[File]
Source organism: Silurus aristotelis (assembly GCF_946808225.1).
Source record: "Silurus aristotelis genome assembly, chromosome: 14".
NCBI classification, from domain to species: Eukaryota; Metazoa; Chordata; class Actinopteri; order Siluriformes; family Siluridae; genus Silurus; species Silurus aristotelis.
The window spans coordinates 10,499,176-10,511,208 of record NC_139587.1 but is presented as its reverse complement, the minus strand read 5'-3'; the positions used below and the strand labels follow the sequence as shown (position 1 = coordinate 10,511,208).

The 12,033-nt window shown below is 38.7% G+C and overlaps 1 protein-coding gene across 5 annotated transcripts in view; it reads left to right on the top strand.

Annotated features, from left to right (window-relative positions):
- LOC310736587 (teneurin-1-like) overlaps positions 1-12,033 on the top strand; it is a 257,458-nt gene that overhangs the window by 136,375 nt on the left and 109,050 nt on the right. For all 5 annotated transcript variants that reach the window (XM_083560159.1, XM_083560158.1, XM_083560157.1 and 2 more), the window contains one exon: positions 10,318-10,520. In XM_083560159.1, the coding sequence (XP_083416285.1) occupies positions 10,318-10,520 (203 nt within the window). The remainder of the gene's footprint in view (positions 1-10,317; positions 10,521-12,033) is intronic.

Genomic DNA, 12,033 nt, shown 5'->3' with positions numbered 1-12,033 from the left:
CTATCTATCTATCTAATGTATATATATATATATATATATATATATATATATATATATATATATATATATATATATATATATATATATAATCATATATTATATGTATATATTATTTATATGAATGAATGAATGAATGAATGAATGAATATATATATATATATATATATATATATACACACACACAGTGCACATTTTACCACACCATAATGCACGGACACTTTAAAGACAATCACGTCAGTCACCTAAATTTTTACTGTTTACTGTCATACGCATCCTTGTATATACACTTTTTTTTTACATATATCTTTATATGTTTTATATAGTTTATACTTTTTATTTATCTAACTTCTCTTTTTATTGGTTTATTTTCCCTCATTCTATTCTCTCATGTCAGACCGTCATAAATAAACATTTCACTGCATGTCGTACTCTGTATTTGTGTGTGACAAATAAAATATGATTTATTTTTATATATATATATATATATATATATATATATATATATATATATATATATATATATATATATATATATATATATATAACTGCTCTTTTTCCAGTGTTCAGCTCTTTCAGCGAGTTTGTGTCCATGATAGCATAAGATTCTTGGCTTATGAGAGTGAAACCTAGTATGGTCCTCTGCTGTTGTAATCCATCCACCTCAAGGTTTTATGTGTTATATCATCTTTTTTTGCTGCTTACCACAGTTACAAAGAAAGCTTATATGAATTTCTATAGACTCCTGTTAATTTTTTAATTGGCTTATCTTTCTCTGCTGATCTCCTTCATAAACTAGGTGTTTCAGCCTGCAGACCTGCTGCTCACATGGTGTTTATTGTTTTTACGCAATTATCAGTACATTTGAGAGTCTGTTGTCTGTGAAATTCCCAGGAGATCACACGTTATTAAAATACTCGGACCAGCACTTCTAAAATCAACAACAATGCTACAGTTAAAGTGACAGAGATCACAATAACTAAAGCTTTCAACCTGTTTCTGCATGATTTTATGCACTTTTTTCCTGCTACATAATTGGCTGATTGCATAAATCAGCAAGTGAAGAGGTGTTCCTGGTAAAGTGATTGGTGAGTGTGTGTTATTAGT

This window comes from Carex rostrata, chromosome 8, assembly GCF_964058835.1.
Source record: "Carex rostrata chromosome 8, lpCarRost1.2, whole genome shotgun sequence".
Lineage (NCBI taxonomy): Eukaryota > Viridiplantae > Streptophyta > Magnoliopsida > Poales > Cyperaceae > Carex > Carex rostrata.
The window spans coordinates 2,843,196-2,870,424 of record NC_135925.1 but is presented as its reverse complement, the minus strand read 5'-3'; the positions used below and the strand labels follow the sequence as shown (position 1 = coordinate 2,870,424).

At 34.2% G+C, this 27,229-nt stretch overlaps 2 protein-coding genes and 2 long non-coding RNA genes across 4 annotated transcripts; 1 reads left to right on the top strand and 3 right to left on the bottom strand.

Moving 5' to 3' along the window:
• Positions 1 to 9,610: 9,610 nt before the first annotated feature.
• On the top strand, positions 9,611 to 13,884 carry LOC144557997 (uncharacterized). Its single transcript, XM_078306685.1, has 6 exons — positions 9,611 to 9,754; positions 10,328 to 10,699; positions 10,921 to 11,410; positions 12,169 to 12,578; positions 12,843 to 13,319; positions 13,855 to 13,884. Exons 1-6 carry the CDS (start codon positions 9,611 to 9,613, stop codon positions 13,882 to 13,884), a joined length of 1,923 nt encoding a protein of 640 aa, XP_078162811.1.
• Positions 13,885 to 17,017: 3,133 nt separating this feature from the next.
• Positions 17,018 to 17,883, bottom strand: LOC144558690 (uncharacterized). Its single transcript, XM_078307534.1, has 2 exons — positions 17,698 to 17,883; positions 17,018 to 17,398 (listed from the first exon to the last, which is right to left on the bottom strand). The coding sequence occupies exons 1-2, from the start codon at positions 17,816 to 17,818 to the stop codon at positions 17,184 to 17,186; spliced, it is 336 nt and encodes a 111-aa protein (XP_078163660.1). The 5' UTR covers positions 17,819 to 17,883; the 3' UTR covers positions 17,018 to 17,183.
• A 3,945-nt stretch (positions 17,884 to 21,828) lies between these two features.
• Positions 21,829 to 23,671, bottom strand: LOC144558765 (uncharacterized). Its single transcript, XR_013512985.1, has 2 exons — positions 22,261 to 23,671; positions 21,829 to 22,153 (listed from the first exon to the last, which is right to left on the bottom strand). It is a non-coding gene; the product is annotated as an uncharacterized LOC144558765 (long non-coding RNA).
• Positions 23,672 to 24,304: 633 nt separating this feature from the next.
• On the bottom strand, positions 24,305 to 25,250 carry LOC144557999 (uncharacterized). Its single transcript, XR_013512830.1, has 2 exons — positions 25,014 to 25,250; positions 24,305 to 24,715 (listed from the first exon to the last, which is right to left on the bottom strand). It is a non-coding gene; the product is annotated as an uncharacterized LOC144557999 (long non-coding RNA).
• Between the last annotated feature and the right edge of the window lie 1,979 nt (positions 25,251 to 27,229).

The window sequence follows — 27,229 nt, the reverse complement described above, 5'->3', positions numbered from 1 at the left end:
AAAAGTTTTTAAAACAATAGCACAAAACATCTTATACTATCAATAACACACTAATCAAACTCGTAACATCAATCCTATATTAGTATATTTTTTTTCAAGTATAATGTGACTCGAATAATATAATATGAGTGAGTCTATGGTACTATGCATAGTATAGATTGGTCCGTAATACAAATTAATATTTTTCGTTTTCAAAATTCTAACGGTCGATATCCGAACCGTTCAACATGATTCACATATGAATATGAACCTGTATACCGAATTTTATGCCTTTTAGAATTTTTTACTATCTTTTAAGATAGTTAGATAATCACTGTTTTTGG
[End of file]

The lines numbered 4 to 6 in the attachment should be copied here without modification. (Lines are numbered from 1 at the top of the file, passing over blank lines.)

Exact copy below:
The window spans coordinates 10,499,176-10,511,208 of record NC_139587.1 but is presented as its reverse complement, the minus strand read 5'-3'; the positions used below and the strand labels follow the sequence as shown (position 1 = coordinate 10,511,208).

The 12,033-nt window shown below is 38.7% G+C and overlaps 1 protein-coding gene across 5 annotated transcripts in view; it reads left to right on the top strand.

Annotated features, from left to right (window-relative positions):